Nov 2019

23 min 17 sec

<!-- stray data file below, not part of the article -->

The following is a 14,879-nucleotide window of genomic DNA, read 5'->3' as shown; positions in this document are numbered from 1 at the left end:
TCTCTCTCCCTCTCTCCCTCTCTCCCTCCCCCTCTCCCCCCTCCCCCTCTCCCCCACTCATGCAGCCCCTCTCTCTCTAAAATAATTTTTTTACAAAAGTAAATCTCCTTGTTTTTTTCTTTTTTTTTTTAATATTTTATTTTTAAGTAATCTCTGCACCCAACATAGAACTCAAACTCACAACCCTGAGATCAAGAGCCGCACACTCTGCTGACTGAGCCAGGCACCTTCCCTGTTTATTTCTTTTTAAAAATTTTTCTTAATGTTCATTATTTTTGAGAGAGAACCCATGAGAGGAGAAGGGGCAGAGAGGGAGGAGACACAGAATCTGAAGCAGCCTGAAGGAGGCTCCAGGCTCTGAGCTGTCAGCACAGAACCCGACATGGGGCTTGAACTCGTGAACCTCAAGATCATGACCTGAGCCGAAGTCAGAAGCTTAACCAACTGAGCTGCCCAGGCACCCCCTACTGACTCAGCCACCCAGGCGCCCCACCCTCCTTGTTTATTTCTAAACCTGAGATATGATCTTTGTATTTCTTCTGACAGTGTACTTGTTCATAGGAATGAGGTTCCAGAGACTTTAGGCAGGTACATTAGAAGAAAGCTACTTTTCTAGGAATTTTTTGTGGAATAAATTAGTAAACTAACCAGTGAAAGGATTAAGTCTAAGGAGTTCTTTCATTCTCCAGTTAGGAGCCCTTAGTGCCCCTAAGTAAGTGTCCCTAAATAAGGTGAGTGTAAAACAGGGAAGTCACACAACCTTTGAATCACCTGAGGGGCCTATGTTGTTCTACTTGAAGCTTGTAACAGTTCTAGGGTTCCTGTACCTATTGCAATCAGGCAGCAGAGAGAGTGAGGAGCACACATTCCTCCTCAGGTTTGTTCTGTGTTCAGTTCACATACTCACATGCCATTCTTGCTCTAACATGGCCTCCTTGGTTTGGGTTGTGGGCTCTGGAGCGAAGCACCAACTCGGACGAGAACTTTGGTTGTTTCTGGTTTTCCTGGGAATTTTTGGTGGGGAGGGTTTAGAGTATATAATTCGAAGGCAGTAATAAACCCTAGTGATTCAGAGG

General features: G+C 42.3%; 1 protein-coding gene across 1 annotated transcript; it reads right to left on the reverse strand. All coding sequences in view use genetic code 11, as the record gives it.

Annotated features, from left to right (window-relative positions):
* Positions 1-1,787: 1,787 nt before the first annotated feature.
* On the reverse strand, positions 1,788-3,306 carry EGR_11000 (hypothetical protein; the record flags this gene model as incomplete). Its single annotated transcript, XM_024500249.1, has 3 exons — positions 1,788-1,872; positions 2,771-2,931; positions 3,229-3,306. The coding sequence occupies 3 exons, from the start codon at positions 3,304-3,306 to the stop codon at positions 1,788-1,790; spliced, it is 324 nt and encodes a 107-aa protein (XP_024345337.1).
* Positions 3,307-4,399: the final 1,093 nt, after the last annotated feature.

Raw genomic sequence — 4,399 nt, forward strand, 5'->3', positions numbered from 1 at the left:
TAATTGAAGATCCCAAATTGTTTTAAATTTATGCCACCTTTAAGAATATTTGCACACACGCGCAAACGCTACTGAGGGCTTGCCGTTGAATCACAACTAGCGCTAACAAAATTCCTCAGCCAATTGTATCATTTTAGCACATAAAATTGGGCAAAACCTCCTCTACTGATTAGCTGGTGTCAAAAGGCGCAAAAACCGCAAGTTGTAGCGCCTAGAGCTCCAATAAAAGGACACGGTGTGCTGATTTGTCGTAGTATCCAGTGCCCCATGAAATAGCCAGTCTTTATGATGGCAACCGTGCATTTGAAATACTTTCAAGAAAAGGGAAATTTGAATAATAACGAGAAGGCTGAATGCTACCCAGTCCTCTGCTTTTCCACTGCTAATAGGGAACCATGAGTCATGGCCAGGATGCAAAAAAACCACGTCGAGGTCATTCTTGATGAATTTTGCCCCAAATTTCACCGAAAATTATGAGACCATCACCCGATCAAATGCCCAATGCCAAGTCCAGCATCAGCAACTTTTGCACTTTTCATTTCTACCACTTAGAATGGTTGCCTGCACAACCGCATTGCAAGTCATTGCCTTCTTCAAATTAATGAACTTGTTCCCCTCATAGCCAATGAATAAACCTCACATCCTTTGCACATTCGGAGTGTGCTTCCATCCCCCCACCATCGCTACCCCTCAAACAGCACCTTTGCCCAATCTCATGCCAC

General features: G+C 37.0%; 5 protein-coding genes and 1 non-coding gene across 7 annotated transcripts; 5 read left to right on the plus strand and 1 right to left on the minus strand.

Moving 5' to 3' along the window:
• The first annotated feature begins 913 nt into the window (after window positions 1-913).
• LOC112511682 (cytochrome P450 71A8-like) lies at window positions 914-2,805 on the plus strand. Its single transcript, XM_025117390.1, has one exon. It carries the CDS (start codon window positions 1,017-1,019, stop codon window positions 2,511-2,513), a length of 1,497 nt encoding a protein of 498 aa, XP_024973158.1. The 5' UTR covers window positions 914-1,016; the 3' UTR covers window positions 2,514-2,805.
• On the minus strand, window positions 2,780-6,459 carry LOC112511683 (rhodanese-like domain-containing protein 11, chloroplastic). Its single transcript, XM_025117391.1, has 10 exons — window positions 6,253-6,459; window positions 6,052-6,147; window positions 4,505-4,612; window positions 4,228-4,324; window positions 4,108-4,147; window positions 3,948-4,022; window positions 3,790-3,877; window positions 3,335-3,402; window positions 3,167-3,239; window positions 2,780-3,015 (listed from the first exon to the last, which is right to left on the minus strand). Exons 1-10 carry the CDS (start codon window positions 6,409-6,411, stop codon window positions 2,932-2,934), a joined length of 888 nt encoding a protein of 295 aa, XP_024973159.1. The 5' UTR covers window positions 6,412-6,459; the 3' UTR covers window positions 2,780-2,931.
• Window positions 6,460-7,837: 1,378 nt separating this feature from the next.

Here are my top 10 budgeting tips so you can manage your money better and start living the life you want! Resources mentioned: The H.O.P.E. Money Roadmap ( The 7 Day Pay What You Want Budget Challenge ( Full transcript: Hi, guys. Today, I'm going to be talking about 10 budgeting tips. These work great for beginners. If you have a low income, if you just can't figure out why you're not saving any money month to month, these 10 tips will help you get on track with your budget and start saving money so you can pay off debt and live the life you want. Number one, the number one budgeting tip is be realistic with your income and your expenses. More than likely, you are spending more on certain categories than you even realize. This is true for me and this is true for numerous families that I've helped. This is why the very first thing I have you do when you're starting your budget is track your expenses and where your money has been going for the past month to three months. Because more than likely, you may think that your budget and what you're spending is this amount, but most of the time it's way bigger. For example, before I started really taking a hard look at our budget, I was budgeting like I think on paper like $800 a month for food. This is for a family of four, one being a newborn. She really didn't cost much. When I went through back through our spending, we're actually spending like $1200 on food. I was spending a ton of money at the grocery, a ton of money eating out. We were throwing away all this food anyway. It was just wasteful. Now we spend $600 a month on food, which includes eating out. Number two, revisit your budget at least once a month. It's a set it and forget it type of thing. Things may come up in the month that you didn't think about. Things change. You need to keep an eye on your budget. Otherwise your spending will get out of control and you'll be back to wondering where your money went. Number three, examine your expenses and cut costs. Look at your budget, prioritize your spending, and figure out what you really need and what you really want, and then figure out how to make it work in your budget. If you can't, start cutting things out that you can't afford. Number four, make budgeting fun. It shouldn't be this overwhelming, dreadful thing that you just avoid because you just don't want to deal with it. Make it fun. Have budget meetings. Bring snacks. Play around with the numbers. Just dream about why you're doing what you're doing and what you want to get out of it. Make it fun, which brings me to number five, which is include fun and savings as expenses in your budget. You don't want your budget so tight that you can't even do what you want to do. What's the point in that? If you make it so restrictive, you're not going to stick with it. Okay? You need to include having fun, realistic amount of money here, having fun and then of course, savings as expenses. Pay yourself first and have a little fun. That will it make easier to stay motivated, keep going and reach your goals. Number six, make a new budget for every month. The budget is generally the same month to month, but you still have to examine different things for each month. You've got seasonal expenses. You've got different taxes, vehicle registrations. You've got different things for each month. Your general framework of your budget maybe the same month to month, but you still have to look at each month and see what you need to adjust for that month. Number seven, use savings funds for expenses that aren't monthly. Savings funds are sinking funds. Sometimes when I say that, people don't know what I'm talking about. Sinkings funds are just savings funds for things like Christmas, clothes, gifts, holidays, vehicle maintenance, house maintenance, savings, your general savings account. All those are four things that don't come up month to month. I pay trash quarterly, so I have to save for that. There are certain things that you need to keep in mind that you need to put in your monthly budget that doesn't come up every single month. Number eight, keep it simple. Don't over complicate it. Don't overthink it. Do what works for you. If you're nitpicking what to put, one item, which category to put it in, it doesn't matter. It's your budget. Put it in whatever category that you want. The point is is that you plan for it, you have the money for it and that you need to track it. It doesn't matter. You can put paper towels in your food budget. That's what I do. You can make a housing budget. That's fine too, but don't make it overly complicated. You don't want to have to go through the grocery store line with 10 different transactions so that you can keep track of it. If you want to put everything that you buy at the grocery store under food and groceries, do it. Just adjust it so you have money in your food and grocery budget to cover it. Don't make it overly complicated. Don't overthink it. Keep it simple. Number nine, plan for it to fail. Especially in the beginning, you're going to screw it up. You're going to make mistakes. I still make mistakes. Nobody's perfect. It's going to fail from time to time. That's why you want to have a plan for what you're going to do when that happens. That's what your savings and your emergency fund are for. That's what you need to do mentally is prepare for it to fail, so that you don't give up when it happens because it will happen. Number 10, have a miscellaneous category. This is for all those little things that are just so minuscule that you didn't even think about putting it in the budget, but you don't really want to put it in some other category because it's just minor. This could be things that you have forgotten. It could be just something small. You want to stop and grab something at the grocery, at the convenience. You make a mistake in your budget, this is kind of like your buffer. Most things you can cover with a category, but there maybe something that comes up that you just didn't think about or didn't plan on, or you're not to the point where your savings funds are fully funded, or you may have money for one thing and forgot that there's something else in that category. That's what your miscellaneous category is for. Keep that in mind. Plan for it to fail. Give yourself some slack. Know that it's going to take time to really get the hang of this and feel like you know what you're doing. It can take like three months to make a new habit. Just keep that in mind. Don't give up when it fails and things don't go the way that you planned. You just got to keep going. That's how you make the changes for the long-term that you need to do so that you can get your finances in order, pay off your debt and start living the life that you want. There's no point in just keep going and going and going in a dead end job when you can make some changes, improve what you need to do and live the life that you want stress-free, about money anyways, and keep going. Be sure to subscribe, like, comment, share. Let me know what is your biggest budget category and what you do in your budget so that you don't forget things that just... just always feels like it's something, right? Also, I've got the top 10 budget tips in a handy little printable. I will drop the link for that. Be sure to grab that. It's free. I will talk to you later. Bye.